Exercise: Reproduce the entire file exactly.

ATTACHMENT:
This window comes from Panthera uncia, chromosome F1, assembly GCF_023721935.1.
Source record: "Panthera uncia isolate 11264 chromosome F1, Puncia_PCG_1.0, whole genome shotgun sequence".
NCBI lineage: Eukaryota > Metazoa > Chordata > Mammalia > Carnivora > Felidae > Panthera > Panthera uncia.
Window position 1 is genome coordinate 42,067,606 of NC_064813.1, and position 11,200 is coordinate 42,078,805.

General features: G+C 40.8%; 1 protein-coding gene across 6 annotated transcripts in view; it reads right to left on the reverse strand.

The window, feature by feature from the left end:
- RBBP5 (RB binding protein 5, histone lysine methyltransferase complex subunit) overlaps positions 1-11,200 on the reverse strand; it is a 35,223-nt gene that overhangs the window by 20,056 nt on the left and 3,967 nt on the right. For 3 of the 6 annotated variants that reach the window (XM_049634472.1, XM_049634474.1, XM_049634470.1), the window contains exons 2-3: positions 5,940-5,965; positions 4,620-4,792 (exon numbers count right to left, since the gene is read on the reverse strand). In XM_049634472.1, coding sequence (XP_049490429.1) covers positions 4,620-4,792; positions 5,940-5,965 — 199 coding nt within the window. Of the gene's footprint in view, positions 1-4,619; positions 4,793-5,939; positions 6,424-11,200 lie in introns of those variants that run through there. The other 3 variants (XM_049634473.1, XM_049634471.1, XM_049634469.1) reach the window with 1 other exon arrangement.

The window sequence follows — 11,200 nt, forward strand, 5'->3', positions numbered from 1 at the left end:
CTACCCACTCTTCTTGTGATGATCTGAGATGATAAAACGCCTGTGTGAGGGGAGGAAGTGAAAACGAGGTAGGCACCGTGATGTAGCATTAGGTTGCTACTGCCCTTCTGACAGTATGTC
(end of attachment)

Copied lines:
This window comes from Panthera uncia, chromosome F1, assembly GCF_023721935.1.
Source record: "Panthera uncia isolate 11264 chromosome F1, Puncia_PCG_1.0, whole genome shotgun sequence".
NCBI lineage: Eukaryota > Metazoa > Chordata > Mammalia > Carnivora > Felidae > Panthera > Panthera uncia.
Window position 1 is genome coordinate 42,067,606 of NC_064813.1, and position 11,200 is coordinate 42,078,805.

General features: G+C 40.8%; 1 protein-coding gene across 6 annotated transcripts in view; it reads right to left on the reverse strand.

The window, feature by feature from the left end:
- RBBP5 (RB binding protein 5, histone lysine methyltransferase complex subunit) overlaps positions 1-11,200 on the reverse strand; it is a 35,223-nt gene that overhangs the window by 20,056 nt on the left and 3,967 nt on the right. For 3 of the 6 annotated variants that reach the window (XM_049634472.1, XM_049634474.1, XM_049634470.1), the window contains exons 2-3: positions 5,940-5,965; positions 4,620-4,792 (exon numbers count right to left, since the gene is read on the reverse strand). In XM_049634472.1, coding sequence (XP_049490429.1) covers positions 4,620-4,792; positions 5,940-5,965 — 199 coding nt within the window. Of the gene's footprint in view, positions 1-4,619; positions 4,793-5,939; positions 6,424-11,200 lie in introns of those variants that run through there. The other 3 variants (XM_049634473.1, XM_049634471.1, XM_049634469.1) reach the window with 1 other exon arrangement.

The window sequence follows — 11,200 nt, forward strand, 5'->3', positions numbered from 1 at the left end:
CTACCCACTCTTCTTGTGATGATCTGAGATGATAAAACGCCTGTGTGAGGGGAGGAAGTGAAAACGAGGTAGGCACCGTGATGTAGCATTAGGTTGCTACTGCCCTTCTGACAGTATGTC